It is considered impolite to ask a direct question about a person's salary or wealth. Inquiring about someone's weight or age is also highly inappropriate in many situations. Spitting in public is rude. If there is a line for something, always queue and wait for your turn.
Aussies pride themselves on being good friends and neighbours, and not just to people they know. They tend to greet everyone from the mail carrier to the cab driver with a “g'day” or “how ya going?”. For Australians, this emphasis on mateship creates a cheery, welcoming attitude, and one that says anyone can be a mate.
Australian customs & etiquette basics
Communication: Australians are very casual, direct and humorous when communicating. Honesty is appreciated and arrogance is looked down on. Punctuality: Always be on time in business settings. In social settings, it's okay to be a little bit late (~15 minutes).
Australians respect people with strong opinions, even if they don't agree. Avoid discussions about the treatment of the aboriginal people. Don't comment on anyone's accent. Accents often distinguish social class.
Some features regularly associated with the bogan stereotype include residing in the outer working class suburbs of larger cities, having teeth that have not had dental care due to cost, having an anti-authoritarian or jingoistic stance, as well as being interested in classic rock music, hoon-driving and excessive ...
Chewing open-mouthed (including chewing gum), slurping loudly, burping and talking with a full mouth are considered very rude. If you do any of these things accidentally, say "pardon me" or "excuse me."
Common taboos involve restrictions or ritual regulation of killing and hunting; sex and sexual relationships; reproduction; the dead and their graves; as well as food and dining (primarily cannibalism and dietary laws such as vegetarianism, kashrut, and halal) or religious (treif and haram).
There are four major types of taboos namely religious taboos, social taboos, legal taboos, and sexual taboos.
The White Australia policy is a term encapsulating a set of historical policies that aimed to forbid people of non-European ethnic origin, especially Asians (primarily Chinese) and Pacific Islanders, from immigrating to Australia, starting in 1901.
Australians don't tolerate super assertive behaviours in public setting or even professionally, treat everyone equally. No snapping fingers, no whistles. 3. Show some manners: The word thank you and please is overused in Australia, but that's just how it is.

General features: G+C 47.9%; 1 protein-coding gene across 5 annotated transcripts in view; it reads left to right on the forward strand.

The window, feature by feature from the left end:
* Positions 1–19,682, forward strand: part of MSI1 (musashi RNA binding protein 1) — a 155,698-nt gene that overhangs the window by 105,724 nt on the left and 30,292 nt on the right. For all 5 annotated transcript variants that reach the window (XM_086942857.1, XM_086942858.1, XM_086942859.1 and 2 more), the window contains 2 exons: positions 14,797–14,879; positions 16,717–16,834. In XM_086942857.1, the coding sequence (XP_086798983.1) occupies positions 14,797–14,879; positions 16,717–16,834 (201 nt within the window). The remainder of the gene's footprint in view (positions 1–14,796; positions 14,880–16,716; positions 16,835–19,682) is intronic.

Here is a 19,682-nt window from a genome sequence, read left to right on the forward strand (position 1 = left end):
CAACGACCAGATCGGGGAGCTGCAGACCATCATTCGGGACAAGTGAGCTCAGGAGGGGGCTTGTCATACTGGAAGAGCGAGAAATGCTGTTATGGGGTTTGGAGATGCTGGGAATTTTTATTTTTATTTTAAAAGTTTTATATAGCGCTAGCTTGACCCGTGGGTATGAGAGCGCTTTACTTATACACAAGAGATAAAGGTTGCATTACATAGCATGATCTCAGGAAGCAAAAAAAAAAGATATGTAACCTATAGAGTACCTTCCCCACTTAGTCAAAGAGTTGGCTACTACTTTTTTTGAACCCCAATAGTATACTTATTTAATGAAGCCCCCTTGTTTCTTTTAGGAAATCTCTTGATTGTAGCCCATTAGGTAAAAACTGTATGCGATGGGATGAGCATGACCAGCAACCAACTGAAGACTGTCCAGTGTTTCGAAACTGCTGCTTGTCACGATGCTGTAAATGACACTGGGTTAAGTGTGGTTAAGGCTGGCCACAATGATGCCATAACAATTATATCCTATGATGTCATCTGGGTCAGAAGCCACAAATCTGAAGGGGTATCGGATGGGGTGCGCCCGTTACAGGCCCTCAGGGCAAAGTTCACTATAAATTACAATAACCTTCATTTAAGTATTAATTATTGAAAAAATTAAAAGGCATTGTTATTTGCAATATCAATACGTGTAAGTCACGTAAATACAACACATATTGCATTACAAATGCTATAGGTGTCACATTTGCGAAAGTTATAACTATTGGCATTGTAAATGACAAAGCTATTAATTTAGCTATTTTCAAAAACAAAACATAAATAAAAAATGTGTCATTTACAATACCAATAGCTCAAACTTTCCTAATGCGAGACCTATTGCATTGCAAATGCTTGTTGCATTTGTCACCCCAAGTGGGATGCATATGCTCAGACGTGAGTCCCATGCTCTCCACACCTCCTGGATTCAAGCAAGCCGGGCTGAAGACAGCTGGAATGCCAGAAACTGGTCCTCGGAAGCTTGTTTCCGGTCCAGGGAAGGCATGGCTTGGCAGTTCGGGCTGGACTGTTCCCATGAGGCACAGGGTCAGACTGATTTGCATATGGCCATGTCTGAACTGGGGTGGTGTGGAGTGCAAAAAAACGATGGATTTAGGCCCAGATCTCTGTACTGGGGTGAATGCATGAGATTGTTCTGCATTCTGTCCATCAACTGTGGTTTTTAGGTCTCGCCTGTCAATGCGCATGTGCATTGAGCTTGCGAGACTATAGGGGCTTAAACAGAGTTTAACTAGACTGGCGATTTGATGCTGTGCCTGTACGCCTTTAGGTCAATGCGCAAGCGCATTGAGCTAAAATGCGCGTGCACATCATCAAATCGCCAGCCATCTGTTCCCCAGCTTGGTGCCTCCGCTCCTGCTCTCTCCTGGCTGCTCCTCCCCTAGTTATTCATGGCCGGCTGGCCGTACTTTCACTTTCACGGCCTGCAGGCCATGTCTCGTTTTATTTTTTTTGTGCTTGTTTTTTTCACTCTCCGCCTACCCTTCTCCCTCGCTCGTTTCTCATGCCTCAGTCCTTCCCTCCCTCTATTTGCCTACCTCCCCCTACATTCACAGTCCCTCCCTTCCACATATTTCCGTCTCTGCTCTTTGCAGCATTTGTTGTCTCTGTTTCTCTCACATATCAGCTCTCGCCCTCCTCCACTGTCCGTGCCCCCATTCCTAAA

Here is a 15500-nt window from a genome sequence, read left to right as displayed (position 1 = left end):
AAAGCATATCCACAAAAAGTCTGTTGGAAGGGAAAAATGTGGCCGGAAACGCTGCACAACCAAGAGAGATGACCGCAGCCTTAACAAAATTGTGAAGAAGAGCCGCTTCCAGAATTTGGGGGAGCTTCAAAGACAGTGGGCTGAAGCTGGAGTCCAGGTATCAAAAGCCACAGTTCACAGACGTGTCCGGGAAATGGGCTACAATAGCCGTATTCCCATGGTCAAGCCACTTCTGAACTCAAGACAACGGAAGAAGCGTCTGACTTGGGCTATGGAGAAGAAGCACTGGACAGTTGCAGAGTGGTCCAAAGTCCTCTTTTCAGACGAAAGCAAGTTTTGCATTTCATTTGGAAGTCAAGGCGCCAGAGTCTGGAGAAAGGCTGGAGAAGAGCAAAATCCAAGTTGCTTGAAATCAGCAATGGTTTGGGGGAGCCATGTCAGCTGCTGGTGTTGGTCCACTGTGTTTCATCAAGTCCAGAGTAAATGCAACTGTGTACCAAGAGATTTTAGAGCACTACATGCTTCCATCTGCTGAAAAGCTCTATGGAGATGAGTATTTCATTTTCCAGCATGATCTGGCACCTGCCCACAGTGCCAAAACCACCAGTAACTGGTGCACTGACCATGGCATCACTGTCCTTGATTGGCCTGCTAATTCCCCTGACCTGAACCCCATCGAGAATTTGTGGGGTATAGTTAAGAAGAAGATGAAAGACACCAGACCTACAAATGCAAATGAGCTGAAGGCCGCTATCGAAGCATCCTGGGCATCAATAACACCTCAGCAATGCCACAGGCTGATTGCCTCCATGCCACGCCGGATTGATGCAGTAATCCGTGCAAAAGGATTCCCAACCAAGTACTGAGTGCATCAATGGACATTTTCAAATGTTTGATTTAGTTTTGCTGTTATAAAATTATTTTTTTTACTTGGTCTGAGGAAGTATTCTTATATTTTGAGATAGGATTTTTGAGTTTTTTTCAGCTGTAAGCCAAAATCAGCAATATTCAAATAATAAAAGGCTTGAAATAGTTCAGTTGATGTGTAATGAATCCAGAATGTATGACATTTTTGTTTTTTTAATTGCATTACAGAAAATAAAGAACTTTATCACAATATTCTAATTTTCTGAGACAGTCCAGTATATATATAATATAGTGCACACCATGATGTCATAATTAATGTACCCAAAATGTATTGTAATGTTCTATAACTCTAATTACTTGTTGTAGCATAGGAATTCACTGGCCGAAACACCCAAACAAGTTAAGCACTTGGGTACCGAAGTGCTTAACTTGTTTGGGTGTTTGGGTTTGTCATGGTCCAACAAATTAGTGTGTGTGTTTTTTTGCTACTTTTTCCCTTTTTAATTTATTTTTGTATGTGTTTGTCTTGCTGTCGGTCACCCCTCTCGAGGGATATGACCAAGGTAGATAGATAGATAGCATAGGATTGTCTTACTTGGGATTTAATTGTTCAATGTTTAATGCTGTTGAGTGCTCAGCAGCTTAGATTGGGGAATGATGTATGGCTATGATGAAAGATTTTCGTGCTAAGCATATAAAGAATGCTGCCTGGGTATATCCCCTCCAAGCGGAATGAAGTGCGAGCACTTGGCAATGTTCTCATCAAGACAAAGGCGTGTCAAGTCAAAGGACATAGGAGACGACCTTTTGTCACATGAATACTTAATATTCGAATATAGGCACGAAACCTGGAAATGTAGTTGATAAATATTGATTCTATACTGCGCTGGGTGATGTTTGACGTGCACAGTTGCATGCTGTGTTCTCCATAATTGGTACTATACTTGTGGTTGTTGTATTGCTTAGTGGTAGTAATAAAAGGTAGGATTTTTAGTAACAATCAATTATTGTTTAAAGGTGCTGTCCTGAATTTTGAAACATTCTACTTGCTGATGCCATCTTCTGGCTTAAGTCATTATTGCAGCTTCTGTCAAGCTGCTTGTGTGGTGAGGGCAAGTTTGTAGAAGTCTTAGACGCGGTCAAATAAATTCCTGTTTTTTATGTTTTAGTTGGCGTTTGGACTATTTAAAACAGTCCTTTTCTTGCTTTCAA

Do not bring fresh fruit and vegetables, meat, poultry, pork, eggs, dairy products, live plants or seeds. These products could introduce serious pests and diseases into Australia, devastating our valuable agriculture and tourism industries and our unique environment.
Australians place high value on friendships and are usually relaxed, casual and informal when greeting someone. There are no laws regarding friendships or dating. Friendships and social events with both sexes are common. The Aussie students have all been kind and welcoming in all of my classes.
The most common verbal greeting is a simple “Hey”, “Hello”, or “Hi”. Some people may use Australian slang and say “G'day” or “G'day mate”. However, this is less common in cities. Many Australians greet by saying “Hey, how are you?”.
The tough conditions of settler times also played a part in Australians' dry, self-deprecating and sarcastic sense of humour. While in many countries it's considered poor taste to find humour in difficult circumstances, Australians tend to look at the lighter side.
Taboo subjects include everything from the use of swearing, discussions on religion, the acceptability of alcohol, to attitudes to things like death and prostitution.
In Thailand and in Arab countries never point your shoe/foot to another person. The shoe/foot is the unclean part of your body. 2. In Thailand, don't touch the head of someone older than you, or, in general, don't touch the head at all.
A taboo is an activity or behavior that is forbidden, prohibited or otherwise outside of what is considered acceptable in society. Taboos are grounded in morality, and can also be linked to a culture or religion. An act may be taboo in one culture and not in another.
Hooroo = Goodbye
The Australian slang for goodbye is Hooroo and sometimes they even Cheerio like British people.
What are Australians like? Australians are very friendly and easy-going people. In fact, Australians are renowned for their laid-back nature and unique sense of humour.
Cheeky: Used widely in Aboriginal Australia, the word cheeky isn't only used to refer to insolence but also behaviour that is dangerous. A dog prone to biting people, for example, would be described as “cheeky”.
Some argue that a form of cultural cringe resulted in anti-heritage attitudes which led to the demolition of many world class pre-war buildings in Sydney, Melbourne and Adelaide (Australia's three largest cities at the time), destroying some of the world's best examples of Victorian architecture.
Tasmania. Tasmania was named the 'bogan capital of Australia' with Taswegians earning four spots in the final. On the island of Tasmania, half the population has literacy and/or numeracy difficulties, and the unemployment rate is higher than it is in mainland Australia.